Blurb from Goodreads:
The Church is finally lifting its interdictions and the city has begun to recover, but much of the populace – angry at the clergy – has turned away from the Church hierarchy, choosing private worship or small, independent shrines. And the new bishop, concerned for his new position and angry at the people of Davillon, plans to do something about it.
Through a combination of trickery and real magic, the bishop fakes the appearance of a supernatural threat, stalking the nighttime streets – something just frightening and just unnatural enough that it should drive the people to turn back to the Church for protection. It’s a hoax that might have worked, had it not provided cover for a true creature of the other world to infiltrate the seedier streets of Davillon, to intertwine its tendrils through the lower echelons of society.
Davillon faces not only a new political upheaval if the truth comes out, but a true supernatural threat to its citizenry. The local representatives of the Church are paralyzed by infighting and their own complicity. The Guard are in over their heads…
My rating: 4/5 Stars – A good read. I really enjoyed it.
False Covenant is as good as, if not better, than the first book. The plot is fantastic, the relationship between Widdershins and Olgun is as compelling as ever, and the villain is beyond creepy. In fact, the best part of the entire novel is the villain’s dialogue. We also learn more about Widdershins’ friends and get introduced to Igraine and Evrard, who quickly became two of my favorite supporting characters. Once again, I feel that this series has a very adult tone, and I wouldn’t hesitate to recommend it to someone interested in more mature fantasy novels.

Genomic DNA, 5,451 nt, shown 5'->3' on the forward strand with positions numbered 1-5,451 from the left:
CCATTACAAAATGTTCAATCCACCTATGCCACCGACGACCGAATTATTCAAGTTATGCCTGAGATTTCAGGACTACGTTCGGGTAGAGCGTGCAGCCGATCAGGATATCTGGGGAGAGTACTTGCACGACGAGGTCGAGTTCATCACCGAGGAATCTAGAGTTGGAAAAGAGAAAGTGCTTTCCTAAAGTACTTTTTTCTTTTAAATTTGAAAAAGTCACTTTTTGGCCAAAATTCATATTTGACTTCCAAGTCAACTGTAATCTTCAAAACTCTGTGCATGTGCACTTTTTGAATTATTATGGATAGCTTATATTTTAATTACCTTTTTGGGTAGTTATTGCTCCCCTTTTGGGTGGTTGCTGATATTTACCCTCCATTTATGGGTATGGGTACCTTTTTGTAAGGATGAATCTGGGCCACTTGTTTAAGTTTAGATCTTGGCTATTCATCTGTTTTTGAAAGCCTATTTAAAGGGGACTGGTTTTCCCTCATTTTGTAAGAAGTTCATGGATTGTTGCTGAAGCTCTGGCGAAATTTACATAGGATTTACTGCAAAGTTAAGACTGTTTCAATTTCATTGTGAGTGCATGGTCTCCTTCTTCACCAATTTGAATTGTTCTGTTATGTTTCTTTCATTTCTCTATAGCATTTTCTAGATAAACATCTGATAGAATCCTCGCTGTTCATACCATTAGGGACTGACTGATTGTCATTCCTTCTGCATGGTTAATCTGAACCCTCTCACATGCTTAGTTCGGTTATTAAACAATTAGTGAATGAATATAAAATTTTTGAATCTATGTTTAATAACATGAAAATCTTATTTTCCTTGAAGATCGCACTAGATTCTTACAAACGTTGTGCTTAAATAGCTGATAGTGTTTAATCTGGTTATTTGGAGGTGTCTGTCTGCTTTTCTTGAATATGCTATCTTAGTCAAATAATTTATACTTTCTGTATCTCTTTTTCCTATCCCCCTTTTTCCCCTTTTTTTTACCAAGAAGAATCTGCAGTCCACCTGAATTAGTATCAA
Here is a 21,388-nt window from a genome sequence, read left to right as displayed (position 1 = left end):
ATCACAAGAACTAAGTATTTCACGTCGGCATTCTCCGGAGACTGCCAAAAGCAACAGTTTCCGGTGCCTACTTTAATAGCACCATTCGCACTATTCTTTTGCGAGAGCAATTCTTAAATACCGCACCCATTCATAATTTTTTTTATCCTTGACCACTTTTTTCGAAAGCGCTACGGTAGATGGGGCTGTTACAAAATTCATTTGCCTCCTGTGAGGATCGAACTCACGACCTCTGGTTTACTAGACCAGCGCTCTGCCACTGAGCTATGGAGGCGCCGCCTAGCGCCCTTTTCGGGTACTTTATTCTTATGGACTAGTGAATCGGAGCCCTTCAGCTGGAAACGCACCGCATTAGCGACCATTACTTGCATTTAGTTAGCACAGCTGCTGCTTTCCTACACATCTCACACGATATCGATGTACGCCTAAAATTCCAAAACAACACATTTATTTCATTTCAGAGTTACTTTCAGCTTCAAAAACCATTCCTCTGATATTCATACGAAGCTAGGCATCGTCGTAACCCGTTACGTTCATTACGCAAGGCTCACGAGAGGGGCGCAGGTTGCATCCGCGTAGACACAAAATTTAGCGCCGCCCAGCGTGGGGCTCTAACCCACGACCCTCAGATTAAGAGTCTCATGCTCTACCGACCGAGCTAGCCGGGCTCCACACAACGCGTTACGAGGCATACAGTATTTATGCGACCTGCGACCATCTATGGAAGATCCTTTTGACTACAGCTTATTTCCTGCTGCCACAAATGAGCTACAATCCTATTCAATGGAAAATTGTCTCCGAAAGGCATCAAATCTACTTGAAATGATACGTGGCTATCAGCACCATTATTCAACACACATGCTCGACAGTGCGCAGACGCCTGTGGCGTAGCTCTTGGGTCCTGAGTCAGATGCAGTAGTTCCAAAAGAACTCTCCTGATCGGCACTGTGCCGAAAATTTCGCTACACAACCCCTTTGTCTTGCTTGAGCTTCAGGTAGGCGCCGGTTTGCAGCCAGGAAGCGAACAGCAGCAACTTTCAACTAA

The main reason why I haven’t rated this book five stars is because a major character dies towards the end. I should have realized after reading Thief’s Covenant that Marmell loves to kill off his characters, sometimes for no discernible reason other than to devastate Widdershins. But the death in this book is particularly troublesome because the character who gets the axe is one I had truly grown to love. I suppose you could argue that this character’s death is the impetus for the decision Widdershins makes in the epilogue, opening up many doors for new adventures. But still, I wish Marmell had found a better way to get there than by killing off yet another supporting character.
Ultimately, I did love this story, and I’m definitely going to pick up the third book in the series. But now I know: no character is safe. Anyone can die at any time for any reason. Fair warning.
- Thief’s Covenant – read my 4 star review on Goodreads
- False Covenant
- Lost Covenant – expected December 3, 2013